Looking back on 2020, COVID-19 had a profound and damaging impact on the country in a number of ways. One such way that has gone largely unnoticed by the general public is related to the number of diagnosed cases of cancer. You see, while the number of COVID-19 cases rose around the country, certain diagnosed cases of cancer were on the decline - including colorectal cancer. Reading this information, you’d think we have just found the lone bright spot in an otherwise difficult year! However, a look behind the curtain reveals an unfortunate truth. The decline in cancer diagnoses was not due to a decrease in actual cancer cases, but due to a dramatic decrease in cancer screenings - a trend that needs to reverse course in 2021, and quickly.
Why are Screenings Down?
When COVID-19 burst onto the scene early this past spring, clinics and hospitals in different hot spots around the country quickly became overwhelmed with patients. At the same time, there was still a genuine lack of information regarding the potency and contagious nature of the virus. In an attempt to reduce patient contact and also to conserve resources in the healthcare systems, the American Society of Clinical Oncology recommended that certain cancer screening procedures be postponed if that procedure required a visit to a clinic or oncology center. As such, hospitals and clinics across the nation canceled or delayed this ‘elective’ procedure until further notice.
As 2020 lurched forward, more information regarding protective measures and patient safety became available to doctors, who then began to safely schedule screenings again. Unfortunately, this time gap in screening availability - through no fault of anyone’s - is going to come at a cost, as cancer is a disease that doesn’t delay or stop due to social changes or worldwide pandemics. As people reschedule missed appointments and/or simply wait for their next scheduled screening, too many will find out later than they should have that they have colorectal cancer. And as we have come to understand with cancer, every day counts when it comes to early detection and treatment.
Should I Get Screened for Colorectal Cancer?
The key to early detection when it comes to cancer and other diseases is getting screened. The earlier that you are able to diagnose colorectal cancer, the easier it potentially becomes to treat. Screening can help find precancerous polyps so they can be removed before they become cancerous. The American Cancer Society reports that over 4% of men and women will develop colorectal cancer during their lifetime. It is the 3rd leading cause of cancer deaths in men and women and represents over 8% of all newly diagnosed cancers. In light of this information, it is recommended that screenings begin around the age of 50 unless one has a family history with colorectal cancer, in which case screening should happen earlier and by the advice of a doctor.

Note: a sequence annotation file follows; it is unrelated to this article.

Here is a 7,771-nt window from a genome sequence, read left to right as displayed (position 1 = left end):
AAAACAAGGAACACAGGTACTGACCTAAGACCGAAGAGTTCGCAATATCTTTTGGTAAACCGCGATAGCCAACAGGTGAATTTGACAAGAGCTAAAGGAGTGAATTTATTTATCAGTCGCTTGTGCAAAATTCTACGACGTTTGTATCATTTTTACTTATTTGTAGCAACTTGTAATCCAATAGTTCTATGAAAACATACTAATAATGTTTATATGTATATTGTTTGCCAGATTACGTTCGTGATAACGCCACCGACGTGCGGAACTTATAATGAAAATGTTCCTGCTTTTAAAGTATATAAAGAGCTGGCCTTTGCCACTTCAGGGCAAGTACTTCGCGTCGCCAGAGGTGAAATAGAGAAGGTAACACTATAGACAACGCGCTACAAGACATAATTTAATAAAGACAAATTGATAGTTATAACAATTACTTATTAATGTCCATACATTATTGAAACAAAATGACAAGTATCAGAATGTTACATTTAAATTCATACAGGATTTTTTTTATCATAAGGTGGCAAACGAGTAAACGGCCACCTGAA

What are My Options for Colorectal Cancer Screenings?
There are several tests and/or screens your doctor may recommend or administer to check for the presence of colorectal cancer.
Fecal tests are a method used by doctors to detect blood in the stool, which may be an indicator of cancer. You can use at-home tests, but the two most common prescribed tests are the FIT (Fecal Immunochemical Test) and the gFOBT (Guaiac-based Fecal Occult Blood Test). While blood in the stool may indicate the presence of cancer, it could also indicate another type of issue, like hemorrhoids. Therefore, if blood is found, your doctor will recommend and administer another test/screen to discover the root problem.
A Virtual Colonoscopy (sometimes known as a CT colonography) may be administered for patients that cannot have a colonoscopy due to the anesthesia. Where as a colonoscopy looks at the large intestine from the inside, the Virtual Colonoscopy looks at it from the outside by way of a CT scan. This scan produces hundreds of images which are put together by radiologists to provide an accurate picture of the large intestine and to identify any abnormalities.
The most commonly known screening for colorectal cancer is the colonoscopy, as referenced above. A colonoscopy is a procedure that allows a doctor to see the entire colon. During a colonoscopy, a thin tube with a light is softly eased into your anus and rectum and up into the colon. The colonoscopy tube has a small camera on it that shows your doctor pictures as the tube progresses through the inside of the colon. If necessary, the physician may take a small sample of tissue through the tube for further examination. This is called a biopsy. The patient is sedated and given pain medication before the procedure to make him or her more comfortable.
A sigmoidoscopy is a test that is similar to the colonoscopy. In this procedure, however, the patient is normally not sedated as it is uncomfortable, but generally painless. The difference in the colonoscopy and the sigmoidoscopy is in how far up the tube goes into the colon. During a sigmoidoscopy, a small, lit tube is inserted into the anus and rectum and stops in the lower colon, or sigmoid colon. If necessary, a biopsy may be taken, but if polyps are present, a colonoscopy may be recommended for a more thorough examination.
My Screening was Canceled During COVID-19. When Should I Reschedule?
If you missed your scheduled screening, you should reschedule an appointment as soon as possible! When it comes to cancer, time is always of the essence. If you are concerned about the potential of colorectal cancer and have been experiencing symptoms like blood in the stool, unexplained weight loss, or a change in bowel movements, contact us today to schedule a consultation with one of our doctors.
Please know, for all of you who may be concerned about COVID-19 and office visits, we care deeply about your health and are taking all of the recommended cautions and preventative measures possible to keep you safe and slow the spread of COVID-19.